How Can My Profile Stand Out on LinkedIn?

By Roxy FavrettoLast Updated Jun 24, 2020 7:18:46 PM ET
X0oymg5cdslpeckeuwhuds4kj47jiu9dinwbxdrj1rntrgngw31drg0xej89dzkf6bpenvvz8dndejiidzhad99sh3tliokdn Rh7qyryesayyq38caygcj Onkcea0mub59sni Y4k1untsja
Photo Courtesy: LinkedIn Sales Navigator/Unsplash

LinkedIn is a professional social network site that allows users to connect with potential employers. Some employers even add job postings to their own profiles, inviting other LinkedIn users to apply.

Everyone on LinkedIn has the same space for their work history, educational background, skills and photo to work with, so it can sometimes feel hard to distinguish yourself from the sea of other faces. However, that doesn’t mean you have to settle for blending in and hoping an employer arbitrarily decides to take an interest in you. There are real steps you can take to separate yourself from the pack and find the opportunities you want — if you put work into your profile.

Add Media, Including a Professional Headshot

One of the best ways to get your LinkedIn profile to stand out is to add media to your page. Start with a profile picture — you need one. It should be clear, easy to view, and above all, it should be professional. That said, it doesn't have to be boring, and it shouldn't make you look unapproachable. You may also want to add a background picture that's a little more personal and shows off your skills and interests (although again, keep it professional).

Cct0zol6s8itcav7o4jpt 6qitw8 Q5cepeaeysadfytfkyjrxkxcgt 7ka9 Aglhdg3vgxsvv4kcx3v3i4kojbbyx5ytdc7jmltzmj5isjlyp Fmqtxydwswfa0mpnikxvlh4idk95ijhv8w
Photo Courtesy: In Lieu & In View Photography/Unsplash

Once you've added your profile and background pictures, add media to your page to help illustrate your abilities, experience and goals. Photos, videos and presentations that show off your skills are a must for standing out to employers since they show what you can do for them rather than telling it.

Define Your Audience

It's impossible to create a profile that appeals to everyone, so it's important to find your niche. Once you do this, you can define your target audience and customize your content so that it will stand out to those people. Your audience may be people within a certain industry, peers, clients, customers, high-level executives or some other group. What matters is identifying what interests those groups and what signals competence to them and adjusting your profile accordingly.

Qjirmsdcezqjljquqbd6aupbh8b Qhoekm8h3d7aopfz4stypmql7gzs3cetodz Mxes3omnzm3ggguunaibz Rexs1cdwit3b Hjvl18r Dxg16uadpbhd6d Odcpe8jllu3rbzr7sydz6ffw
Photo Courtesy: Campaign Creators/Unsplash

One strategy is to identify job descriptions for positions you’re interested in and copy and paste them into a word cloud tool like TagCrowd to see which words are used most often in the text. (They’ll appear larger in the word cloud visualization.) Those words are likely the same terms that employers search for when looking to fill a position, so you want to be sure that they appear throughout your profile.

Build Credibility

Anyone can hop on LinkedIn and list their experiences, skills, work history and educational background. By adding recommendations from managers, professors, co-workers and supervisors, however, you can add credibility to your profile. Consider asking those people if they'd mind writing a short recommendation that highlights your abilities and skills as a worker, and offer to do the same for them in return.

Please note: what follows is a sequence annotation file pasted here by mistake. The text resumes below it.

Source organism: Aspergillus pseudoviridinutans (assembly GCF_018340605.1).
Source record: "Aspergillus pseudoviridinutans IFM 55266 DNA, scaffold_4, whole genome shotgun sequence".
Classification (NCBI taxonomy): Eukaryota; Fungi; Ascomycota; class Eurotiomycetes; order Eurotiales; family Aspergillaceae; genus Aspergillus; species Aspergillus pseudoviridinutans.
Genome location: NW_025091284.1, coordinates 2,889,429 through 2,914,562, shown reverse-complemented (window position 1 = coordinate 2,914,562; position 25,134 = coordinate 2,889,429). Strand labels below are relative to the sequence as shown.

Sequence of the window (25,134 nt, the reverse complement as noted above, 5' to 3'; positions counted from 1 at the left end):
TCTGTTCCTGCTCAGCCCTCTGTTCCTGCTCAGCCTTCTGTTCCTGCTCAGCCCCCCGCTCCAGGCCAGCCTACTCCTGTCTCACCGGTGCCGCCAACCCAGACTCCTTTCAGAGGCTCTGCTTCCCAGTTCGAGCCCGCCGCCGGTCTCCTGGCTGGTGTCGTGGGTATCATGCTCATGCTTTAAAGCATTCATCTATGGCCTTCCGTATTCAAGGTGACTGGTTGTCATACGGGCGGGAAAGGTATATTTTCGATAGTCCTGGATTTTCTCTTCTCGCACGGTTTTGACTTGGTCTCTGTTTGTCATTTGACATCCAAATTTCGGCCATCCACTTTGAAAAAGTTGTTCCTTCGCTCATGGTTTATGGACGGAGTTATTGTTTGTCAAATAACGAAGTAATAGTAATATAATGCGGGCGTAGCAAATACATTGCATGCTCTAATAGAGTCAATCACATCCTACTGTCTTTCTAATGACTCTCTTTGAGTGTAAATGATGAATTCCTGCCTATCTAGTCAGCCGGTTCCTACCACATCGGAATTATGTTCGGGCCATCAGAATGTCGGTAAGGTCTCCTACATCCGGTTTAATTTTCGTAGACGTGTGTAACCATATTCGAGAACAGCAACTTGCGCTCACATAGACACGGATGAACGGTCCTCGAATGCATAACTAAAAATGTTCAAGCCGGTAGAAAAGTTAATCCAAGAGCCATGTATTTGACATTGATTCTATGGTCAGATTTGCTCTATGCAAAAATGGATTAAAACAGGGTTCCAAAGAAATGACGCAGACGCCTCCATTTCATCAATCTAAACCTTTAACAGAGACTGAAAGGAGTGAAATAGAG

Ey0kd5r2exbz7sj Sp4bzhm3h Kxwrjfuisq3zzspj4n9al4lrcy5cmnnftzgxxp1h7ybgem1pq Dqxhy3scrrr8uvoyz5a1cfbtr9rn09cxtanl059jwwycgadweuhw356vfxebqfioylpiha
Photo Courtesy: Austin Distel/Unsplash

Just be careful not to ask current coworkers and supervisors if you currently have a job but haven’t told your employer that you plan on leaving, as that could put you in a rough spot. If you are hiding your job search from your current workplace, you’ll probably want to use LinkedIn’s privacy settings (select "Settings" in the dropdown menu in the top-right corner) to hide updates to your profile as well, as that’s often a sign than an employee plans on jumping ship.

Create an Enticing Headline and Summary

Every profile needs a headline, but one mistake many people make is simply adding their job title. You have 120 characters to let people know who you are with keywords and adjectives.

15zh8wngcsdnpx6uqjzpxpqel Jtl1tzi5mkmhtvfy Wchcllbtlqjcz Xvaafr8lc55irp8nhvgkuublke312ktk6xevgw724pu Heyj3uda224jezpp Zbgtwdtyjkoayhltnaiqeuikkaka
Photo Courtesy: LinkedIn Sales Navigator/Unsplash

You'll also want to create a strong summary at the top of the page. After your profile picture and headline, it's the first thing people read when they visit your page. You should use it as a place to show what you can do and what makes you different from others who seek the same jobs and connections you do. Just be sure to keep it short since most employers only skim your profile.

Follow Up on Connections

Speaking of connections, don't just go through profiles, add people who interest you and expect one of them to make you an offer. LinkedIn is a social networking site, so you'll need to communicate with other people to build relationships and open up opportunities. Interact with your connections like you would on Twitter, Facebook or Instagram — just keep it professional. Respond to posts, congratulate people on new jobs, share relevant or interesting articles or simply say hello. Add more connections each week, but don't come across as a spammer. (LinkedIn may actually ban your profile if too many people turn down your invitations.) The key is to show that there is a human being on the other side of the profile.

Ta60xmftayuwnw7lpceowrjson0uen9g8283fw5mueopms9glwip5s Lgjccoko9h7dhuruc4bjf2r4h30ieoez2q7zdd 1nj9lndzpxgrwh7embxblvicl1cqzmmi3h3xjjkfursufrxc 00w
Photo Courtesy: Ali Yahya/Unsplash